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Shipping Day Old Chicks

Discussion in 'Raising Baby Chicks' started by Franzen Farms, Jan 25, 2012.

  1. Franzen Farms

    Franzen Farms Chillin' With My Peeps

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    Apr 25, 2010
    Wilmington, IL



    1. I was thinking about getting into shipping day old Pheasants or Turkeys maybe this spring and I am looking for any suggestions from people who have shipped before. I have looked up the requirements from the usps.com and I was wondering if I could use there flat rate boxes. I went to the post office and asked the lady behind the counter and she didn't know, she took my name and # and would have her boss call me back. Here is the requirements that they have on there web site


    526.3 Live, Day–Old Poultry

    526.31 General

    The following live, day–old animals are acceptable for mailing when properly packaged: chickens, ducks, emus, geese, guinea fowl, partridges, pheasants (only during April through August), quail, and turkeys. All other types of live, day–old poultry are nonmailable. Day–old poultry vaccinated with Newcastle disease (live virus) also is nonmailable.
    526.32 Mailability Requirements

    The specific types of day–old poultry named in 526.31 and DMM 601.9.3.2 are mailable subject to the following requirements:
    1. Poultry that is not more than 24 hours old and is presented for mailing in the original, unopened hatchery box from the hatchery of origin.
    2. Date and hour of hatching is noted on the box.
    3. Box is properly ventilated, of proper construction and strength to bear safe transport in the mail, and is not stacked more than 10 units high.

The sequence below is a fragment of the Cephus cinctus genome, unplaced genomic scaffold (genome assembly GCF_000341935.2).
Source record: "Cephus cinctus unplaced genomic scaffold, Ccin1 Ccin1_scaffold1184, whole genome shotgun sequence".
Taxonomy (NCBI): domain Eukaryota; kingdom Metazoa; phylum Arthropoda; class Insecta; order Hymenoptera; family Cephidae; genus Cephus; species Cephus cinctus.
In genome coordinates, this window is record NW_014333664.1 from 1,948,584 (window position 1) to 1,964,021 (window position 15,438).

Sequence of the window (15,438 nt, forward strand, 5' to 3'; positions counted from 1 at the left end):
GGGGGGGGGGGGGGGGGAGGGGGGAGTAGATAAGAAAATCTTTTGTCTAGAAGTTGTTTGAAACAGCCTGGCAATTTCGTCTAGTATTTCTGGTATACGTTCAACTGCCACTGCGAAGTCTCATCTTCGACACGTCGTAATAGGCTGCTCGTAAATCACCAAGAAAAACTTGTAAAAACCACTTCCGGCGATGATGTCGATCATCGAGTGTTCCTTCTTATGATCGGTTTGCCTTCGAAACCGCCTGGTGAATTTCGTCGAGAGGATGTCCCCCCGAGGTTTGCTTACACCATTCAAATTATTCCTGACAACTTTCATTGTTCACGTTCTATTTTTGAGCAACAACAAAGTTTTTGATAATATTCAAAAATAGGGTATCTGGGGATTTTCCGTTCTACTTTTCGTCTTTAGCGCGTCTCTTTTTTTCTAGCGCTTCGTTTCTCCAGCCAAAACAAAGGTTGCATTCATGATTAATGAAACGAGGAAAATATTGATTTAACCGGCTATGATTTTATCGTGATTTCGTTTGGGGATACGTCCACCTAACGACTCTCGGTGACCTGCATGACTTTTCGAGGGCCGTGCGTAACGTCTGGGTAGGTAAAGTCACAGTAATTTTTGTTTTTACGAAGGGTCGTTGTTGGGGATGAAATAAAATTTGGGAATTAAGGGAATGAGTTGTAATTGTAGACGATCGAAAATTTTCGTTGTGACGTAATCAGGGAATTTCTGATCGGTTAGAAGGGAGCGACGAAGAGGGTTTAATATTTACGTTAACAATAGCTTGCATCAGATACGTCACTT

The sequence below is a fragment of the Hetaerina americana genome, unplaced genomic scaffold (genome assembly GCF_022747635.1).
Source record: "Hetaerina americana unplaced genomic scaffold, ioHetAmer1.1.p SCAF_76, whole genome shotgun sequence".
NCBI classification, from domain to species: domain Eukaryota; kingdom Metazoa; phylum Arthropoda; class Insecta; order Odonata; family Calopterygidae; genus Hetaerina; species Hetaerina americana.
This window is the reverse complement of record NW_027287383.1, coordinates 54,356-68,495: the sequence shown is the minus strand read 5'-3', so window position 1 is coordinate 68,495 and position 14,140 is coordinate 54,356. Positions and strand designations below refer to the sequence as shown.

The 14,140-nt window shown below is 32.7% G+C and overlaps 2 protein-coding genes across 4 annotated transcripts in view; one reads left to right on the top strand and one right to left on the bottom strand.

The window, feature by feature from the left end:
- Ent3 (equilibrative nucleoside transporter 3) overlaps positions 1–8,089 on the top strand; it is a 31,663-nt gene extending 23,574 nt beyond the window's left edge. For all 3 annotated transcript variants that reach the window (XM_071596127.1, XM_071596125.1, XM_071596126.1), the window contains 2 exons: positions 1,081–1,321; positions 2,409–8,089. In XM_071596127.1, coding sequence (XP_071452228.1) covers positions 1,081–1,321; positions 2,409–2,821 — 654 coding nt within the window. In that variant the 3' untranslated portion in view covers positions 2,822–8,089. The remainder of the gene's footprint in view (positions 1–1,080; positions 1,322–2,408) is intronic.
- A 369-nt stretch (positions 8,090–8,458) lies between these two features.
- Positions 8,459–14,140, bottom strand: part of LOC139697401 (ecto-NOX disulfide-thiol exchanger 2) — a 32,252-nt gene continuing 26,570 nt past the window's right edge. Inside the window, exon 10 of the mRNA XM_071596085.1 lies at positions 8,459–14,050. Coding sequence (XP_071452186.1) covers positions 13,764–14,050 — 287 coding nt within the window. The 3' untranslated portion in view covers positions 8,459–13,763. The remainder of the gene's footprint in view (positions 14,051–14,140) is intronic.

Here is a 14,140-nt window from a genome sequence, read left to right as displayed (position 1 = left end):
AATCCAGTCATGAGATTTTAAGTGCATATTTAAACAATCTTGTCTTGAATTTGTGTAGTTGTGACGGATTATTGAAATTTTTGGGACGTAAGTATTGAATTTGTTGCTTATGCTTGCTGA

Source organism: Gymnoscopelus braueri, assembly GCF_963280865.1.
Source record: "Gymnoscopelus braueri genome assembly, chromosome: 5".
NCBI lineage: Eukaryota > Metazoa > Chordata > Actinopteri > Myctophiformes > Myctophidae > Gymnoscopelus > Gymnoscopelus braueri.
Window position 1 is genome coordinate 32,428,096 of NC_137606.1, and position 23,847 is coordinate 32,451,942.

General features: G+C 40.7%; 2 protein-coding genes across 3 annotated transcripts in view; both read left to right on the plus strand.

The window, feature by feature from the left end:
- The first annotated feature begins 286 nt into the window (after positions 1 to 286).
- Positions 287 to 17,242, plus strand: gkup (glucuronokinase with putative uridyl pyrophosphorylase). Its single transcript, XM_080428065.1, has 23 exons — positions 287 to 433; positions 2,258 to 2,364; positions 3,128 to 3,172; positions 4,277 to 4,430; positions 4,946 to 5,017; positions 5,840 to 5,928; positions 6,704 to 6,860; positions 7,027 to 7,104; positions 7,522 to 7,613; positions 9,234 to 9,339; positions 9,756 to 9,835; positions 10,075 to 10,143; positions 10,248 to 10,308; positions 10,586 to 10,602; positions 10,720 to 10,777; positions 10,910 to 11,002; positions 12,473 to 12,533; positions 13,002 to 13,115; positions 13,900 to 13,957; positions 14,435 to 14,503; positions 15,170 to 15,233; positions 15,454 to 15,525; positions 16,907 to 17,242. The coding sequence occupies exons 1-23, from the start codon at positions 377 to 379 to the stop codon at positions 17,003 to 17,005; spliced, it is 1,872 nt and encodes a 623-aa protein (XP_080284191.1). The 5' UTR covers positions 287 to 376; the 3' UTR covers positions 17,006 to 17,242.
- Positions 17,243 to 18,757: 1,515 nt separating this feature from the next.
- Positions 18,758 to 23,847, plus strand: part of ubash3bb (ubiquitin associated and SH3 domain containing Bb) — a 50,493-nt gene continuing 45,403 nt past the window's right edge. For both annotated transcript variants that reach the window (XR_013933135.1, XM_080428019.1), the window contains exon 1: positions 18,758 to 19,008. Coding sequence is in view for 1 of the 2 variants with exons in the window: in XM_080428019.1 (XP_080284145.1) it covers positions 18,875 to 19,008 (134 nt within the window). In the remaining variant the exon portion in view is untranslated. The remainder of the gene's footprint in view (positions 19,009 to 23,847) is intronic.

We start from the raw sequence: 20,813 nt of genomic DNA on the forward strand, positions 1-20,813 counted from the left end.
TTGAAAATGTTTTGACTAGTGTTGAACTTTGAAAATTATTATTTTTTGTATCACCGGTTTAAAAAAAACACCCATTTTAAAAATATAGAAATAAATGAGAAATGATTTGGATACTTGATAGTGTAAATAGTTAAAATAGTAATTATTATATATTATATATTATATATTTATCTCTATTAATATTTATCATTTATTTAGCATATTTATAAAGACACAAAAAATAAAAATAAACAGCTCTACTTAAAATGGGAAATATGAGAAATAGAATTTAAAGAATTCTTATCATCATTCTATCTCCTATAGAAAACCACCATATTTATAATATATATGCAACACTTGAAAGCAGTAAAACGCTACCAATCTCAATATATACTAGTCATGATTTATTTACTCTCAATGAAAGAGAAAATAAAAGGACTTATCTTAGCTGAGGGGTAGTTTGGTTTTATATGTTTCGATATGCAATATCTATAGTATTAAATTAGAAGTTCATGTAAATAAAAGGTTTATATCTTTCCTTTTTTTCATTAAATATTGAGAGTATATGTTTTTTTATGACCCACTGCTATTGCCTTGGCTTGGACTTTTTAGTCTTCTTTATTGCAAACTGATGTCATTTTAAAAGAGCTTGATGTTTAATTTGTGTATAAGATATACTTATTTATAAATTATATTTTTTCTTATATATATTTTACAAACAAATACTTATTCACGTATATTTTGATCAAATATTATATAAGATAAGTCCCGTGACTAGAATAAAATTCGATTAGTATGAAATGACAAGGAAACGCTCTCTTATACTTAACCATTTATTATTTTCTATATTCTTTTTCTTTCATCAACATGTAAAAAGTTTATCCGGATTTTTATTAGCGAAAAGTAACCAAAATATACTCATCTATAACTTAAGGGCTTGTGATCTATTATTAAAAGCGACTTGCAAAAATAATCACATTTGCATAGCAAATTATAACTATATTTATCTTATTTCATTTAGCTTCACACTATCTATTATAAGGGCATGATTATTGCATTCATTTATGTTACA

4. Day–old poultry is mailed early enough in the week to avoid receipt at the office of address (in case of missed connections) on a Sunday, a national holiday, or the afternoon before a Sunday or national holiday.
    5. Day–old poultry can be delivered to the addressee within 72 hours of the time of hatching.
    6. If day–old poultry is sent at a Parcel Post rate, special handling postage must also be paid.
    7. If day–old poultry is sent via air transportation (i.e., Express Mail, Priority Mail, or First–Class Mail), all provisions of the airlines must be met. Delivery of the mailpiece is dependent on the availability of air carriers having available equipment to safely deliver the day–old poultry within the specified time limit.
    8. Day–old poultry that is first shipped via a commercial air express or air cargo service and then presented for mailing to a final destination must be in good condition and properly packaged as specified in 526.32a-e.
    9. Boxes of day–old poultry of about identical size, securely fastened together to prevent separation in transit, may be accepted for mailing as a single parcel, provided the total length and girth combined does not exceed Postal Service limits.